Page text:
Rusty FX Holden ute goes blown at Summernats 36!

Mark Taylor has turned his granddad's FX ute into a tyre-frying fun machine

Photographers: Tim McCormack, Shaun Tanner

We first encountered Mark Taylor’s paddock-survivor, LS1-powered FX ute at Street Machine Summernats 35, and this year it returned with a blower-shaped hunk of fun sitting proudly through the bonnet! “It’s got the big huffer stuck on there now, but there are a few other new things,” Mark explains.

“The fuel cell was just a cheapie square thing so we’ve done a custom keg in there, and the fuel system is upgraded to feed the thing because it absolutely loves the juice. We grabbed an extra carb and slapped her on, and she pretty much worked from the get-go so I can’t complain there!” 

The upgraded combo has seen a fair bit of action since the last ‘Nats, including missions to Mark’s local Kandos, Bathurst Autofest, and the Mud Run — but even that couldn’t prepare Mark for the downpour that hit Canberra early in the piece. 

“The first day was a bit how-you-going,” Mark laughs. “I got it off the trailer and bogged it, which took forever to get out! We got to skid it on Friday, which is something I’d dreamed about for 20 years. To sit at the start line, knock the tyres off, then go to the pits and put another set on; it sounds silly to most people but that’s what I’d always wanted to do!” 

While the FX will now wreck a pair of tyres better than ever before, it’s come at the expense of cruising manners. “It absolutely loves the skids, just not the idling part,” Mark admits. “I’ve been cooking the gearbox every time this weekend. I get a lap out of it then have to park because it’s slipping.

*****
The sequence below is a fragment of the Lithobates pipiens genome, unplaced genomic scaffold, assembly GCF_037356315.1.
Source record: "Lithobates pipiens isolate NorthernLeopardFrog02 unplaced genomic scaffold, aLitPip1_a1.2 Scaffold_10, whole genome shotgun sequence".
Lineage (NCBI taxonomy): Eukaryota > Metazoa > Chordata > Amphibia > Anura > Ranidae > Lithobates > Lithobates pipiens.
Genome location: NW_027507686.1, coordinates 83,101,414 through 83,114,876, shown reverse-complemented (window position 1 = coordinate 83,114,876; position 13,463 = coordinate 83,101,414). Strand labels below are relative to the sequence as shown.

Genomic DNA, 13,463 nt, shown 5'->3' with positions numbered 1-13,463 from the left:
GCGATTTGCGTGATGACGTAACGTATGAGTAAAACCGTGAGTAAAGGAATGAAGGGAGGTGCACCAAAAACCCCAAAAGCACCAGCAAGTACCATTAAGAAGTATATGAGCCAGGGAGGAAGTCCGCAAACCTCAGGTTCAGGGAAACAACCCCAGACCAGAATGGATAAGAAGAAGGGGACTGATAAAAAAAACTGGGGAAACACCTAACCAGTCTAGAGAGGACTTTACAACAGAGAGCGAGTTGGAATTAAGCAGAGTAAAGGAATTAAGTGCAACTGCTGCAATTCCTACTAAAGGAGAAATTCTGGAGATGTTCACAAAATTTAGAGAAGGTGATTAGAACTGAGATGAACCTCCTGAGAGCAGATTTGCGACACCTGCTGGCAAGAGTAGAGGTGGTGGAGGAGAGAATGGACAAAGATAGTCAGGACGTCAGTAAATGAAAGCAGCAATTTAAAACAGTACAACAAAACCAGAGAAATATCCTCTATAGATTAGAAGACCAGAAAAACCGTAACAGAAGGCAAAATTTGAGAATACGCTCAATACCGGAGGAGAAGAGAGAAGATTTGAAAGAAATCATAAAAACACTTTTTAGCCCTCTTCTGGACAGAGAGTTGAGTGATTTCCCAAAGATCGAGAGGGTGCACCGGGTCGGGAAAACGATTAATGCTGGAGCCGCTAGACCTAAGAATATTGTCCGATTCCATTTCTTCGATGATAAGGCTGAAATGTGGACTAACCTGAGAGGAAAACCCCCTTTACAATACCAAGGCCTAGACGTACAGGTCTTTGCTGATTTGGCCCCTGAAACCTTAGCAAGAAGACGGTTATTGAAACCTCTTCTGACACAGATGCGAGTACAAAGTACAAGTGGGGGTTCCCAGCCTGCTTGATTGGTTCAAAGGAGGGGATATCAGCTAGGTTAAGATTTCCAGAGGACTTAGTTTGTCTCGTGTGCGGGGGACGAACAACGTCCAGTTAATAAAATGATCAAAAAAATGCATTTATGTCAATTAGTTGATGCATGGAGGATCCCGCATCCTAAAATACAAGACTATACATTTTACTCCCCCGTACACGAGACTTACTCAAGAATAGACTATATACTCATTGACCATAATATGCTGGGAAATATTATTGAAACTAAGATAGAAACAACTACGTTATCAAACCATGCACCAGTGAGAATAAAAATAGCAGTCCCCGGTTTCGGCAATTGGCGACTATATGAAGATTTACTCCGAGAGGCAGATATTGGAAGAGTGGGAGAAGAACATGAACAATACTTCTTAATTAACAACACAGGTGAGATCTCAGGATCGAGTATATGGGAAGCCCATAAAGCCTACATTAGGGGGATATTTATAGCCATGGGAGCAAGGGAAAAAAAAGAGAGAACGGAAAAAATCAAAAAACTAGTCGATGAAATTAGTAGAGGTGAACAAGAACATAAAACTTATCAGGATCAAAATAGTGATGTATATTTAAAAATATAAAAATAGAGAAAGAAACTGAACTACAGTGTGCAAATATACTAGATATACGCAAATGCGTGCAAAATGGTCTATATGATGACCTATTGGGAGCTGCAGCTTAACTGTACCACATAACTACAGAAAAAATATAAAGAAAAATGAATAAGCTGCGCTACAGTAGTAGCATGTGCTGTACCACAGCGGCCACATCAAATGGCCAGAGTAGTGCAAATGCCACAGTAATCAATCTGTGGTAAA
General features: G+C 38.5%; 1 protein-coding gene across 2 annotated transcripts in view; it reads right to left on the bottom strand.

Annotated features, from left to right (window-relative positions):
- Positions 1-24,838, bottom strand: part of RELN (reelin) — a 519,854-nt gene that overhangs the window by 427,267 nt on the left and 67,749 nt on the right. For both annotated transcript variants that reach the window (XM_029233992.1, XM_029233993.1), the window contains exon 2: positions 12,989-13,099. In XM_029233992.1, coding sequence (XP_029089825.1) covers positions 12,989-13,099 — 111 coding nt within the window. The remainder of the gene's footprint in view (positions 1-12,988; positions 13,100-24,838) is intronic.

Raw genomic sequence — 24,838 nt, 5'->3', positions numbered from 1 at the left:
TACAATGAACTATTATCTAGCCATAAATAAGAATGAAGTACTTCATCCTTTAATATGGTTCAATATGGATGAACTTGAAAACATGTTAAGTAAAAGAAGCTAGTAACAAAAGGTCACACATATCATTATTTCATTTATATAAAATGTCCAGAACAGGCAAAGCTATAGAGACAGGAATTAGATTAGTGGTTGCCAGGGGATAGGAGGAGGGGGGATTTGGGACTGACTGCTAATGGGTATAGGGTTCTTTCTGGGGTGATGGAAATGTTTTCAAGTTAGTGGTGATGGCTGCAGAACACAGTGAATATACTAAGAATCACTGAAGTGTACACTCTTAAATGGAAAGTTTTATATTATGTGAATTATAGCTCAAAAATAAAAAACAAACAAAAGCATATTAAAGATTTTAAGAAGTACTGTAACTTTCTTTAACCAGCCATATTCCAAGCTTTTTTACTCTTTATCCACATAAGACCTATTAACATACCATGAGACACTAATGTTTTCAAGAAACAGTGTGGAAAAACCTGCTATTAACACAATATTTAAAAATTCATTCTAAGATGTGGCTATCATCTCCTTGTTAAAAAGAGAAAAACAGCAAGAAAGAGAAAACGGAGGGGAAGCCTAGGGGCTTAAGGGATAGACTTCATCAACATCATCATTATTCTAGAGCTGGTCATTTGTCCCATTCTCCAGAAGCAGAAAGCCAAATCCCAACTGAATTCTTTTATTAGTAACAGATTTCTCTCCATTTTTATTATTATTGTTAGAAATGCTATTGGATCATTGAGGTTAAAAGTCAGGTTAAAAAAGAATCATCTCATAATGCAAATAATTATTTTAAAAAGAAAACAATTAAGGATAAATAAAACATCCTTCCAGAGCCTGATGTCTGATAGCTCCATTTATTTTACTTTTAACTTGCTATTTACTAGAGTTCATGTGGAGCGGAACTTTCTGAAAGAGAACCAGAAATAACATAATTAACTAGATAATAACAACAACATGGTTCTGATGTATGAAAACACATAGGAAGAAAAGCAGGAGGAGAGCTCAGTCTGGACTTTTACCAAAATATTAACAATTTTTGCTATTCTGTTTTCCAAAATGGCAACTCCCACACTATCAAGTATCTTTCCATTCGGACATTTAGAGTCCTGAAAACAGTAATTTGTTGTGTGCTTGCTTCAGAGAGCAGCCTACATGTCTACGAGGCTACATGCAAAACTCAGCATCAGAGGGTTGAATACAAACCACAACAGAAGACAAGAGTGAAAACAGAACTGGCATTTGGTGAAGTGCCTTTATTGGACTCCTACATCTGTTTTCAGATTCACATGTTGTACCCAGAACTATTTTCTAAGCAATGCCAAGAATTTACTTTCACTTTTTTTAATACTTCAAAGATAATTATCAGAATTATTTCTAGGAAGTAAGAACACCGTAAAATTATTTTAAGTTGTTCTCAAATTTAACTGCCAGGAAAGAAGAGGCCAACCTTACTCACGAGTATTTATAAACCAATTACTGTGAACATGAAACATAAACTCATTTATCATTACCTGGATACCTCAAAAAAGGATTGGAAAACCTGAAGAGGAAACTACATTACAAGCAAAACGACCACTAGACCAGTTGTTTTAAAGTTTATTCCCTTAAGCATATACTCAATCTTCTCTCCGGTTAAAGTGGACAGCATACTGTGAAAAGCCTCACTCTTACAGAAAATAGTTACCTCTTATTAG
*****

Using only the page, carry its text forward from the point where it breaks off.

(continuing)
“It goes straight to 150 degrees, and sitting in there is like a sauna. There’s no deadening or insulation whatsoever, just two little fans that don’t do much but push the hot air around! Most people that get in are happy to get out of it, I’ll put it that way.” 

January 8, 2023:

Mark Taylor’s FX Holden ute is ripper rural NSW resurrection story. But rather than being a random farm find that he’s knocked on a door to bludge or buy, this old Holden has been in the Taylor family for decades.

“We reckon it was sold new in Temora,” reckons Oberon local Mark. The biggest hint is the stencilled signwriting near the front door – a 1950s legal requirement for rego was to have a ute’s carrying capacity listed – mentions a family name of ‘Kruise’ and the town ‘Temora’ which is cereal crop and stock country. “She would’ve been a humdinger back in the day!”

The ute’s second owner was Mark’s grandparents. “It was used as a ute doing ute stuff,” says Mark with a laugh, “and one day my grandfather was out rounding up sheep and the thing caught fire. He used the shirt off his back to put out the fire, then hoofed it back to the homestead to get another car, and then went back to the paddock to put those sheep where they needed to be.”

And the FX ute stayed right where the damn thing had caught fire for another few decades, enduring rain, drought and floods until Mark decided to do something with the old family heirloom in the early 2000s.

“It took us a weekend to dig it out,” says Mark. “It had been flooded a few times so it was stuck in hard.”

With the ute at home, Mark had a choice: restore it to something close to original, or “Go a bit silly,” as he said. “You can see what way we went!”

These days the Holden ute sits on a fabricated chassis and has an alloy, carby 5.7-litre LS1 V8, TH400 and narrowed nine inch in it. That’s so the ute can fulfill Mark’s ambition of having a stack of fun in his car at events such as Summernats, Kandos and Chopped.

“At first I had a Holden five-litre in it,” says Mark. “But I thought it might be a bit heavy in the nose. So I used an LS instead.”

Bought second hand as a ‘ready to run’ powerplant, the LS V8 revealed a horrible secret when the heads were removed for a precautionary look.

“It had a nut smashed into the top of one piston” laughs Mark. “It was lucky we opened it as there was lots of silastic too.”

Now that it’s finished, the car is a great all-round cruiser and skidder and a stack of fun.

“This puts smile on my face!” grins Mark, who often works seven days a week. He’s a member of Junkers CC, a group of like-minded maniacs that are scattered around northern Vic and into central western NSW who get to as many events as possible to chill out and have fun.

“There’s about 15 of these cars; all similar styles and look,” explains Mark. “Although we don’t all get to all the events, we get as many of us together as possible, as often as we can.”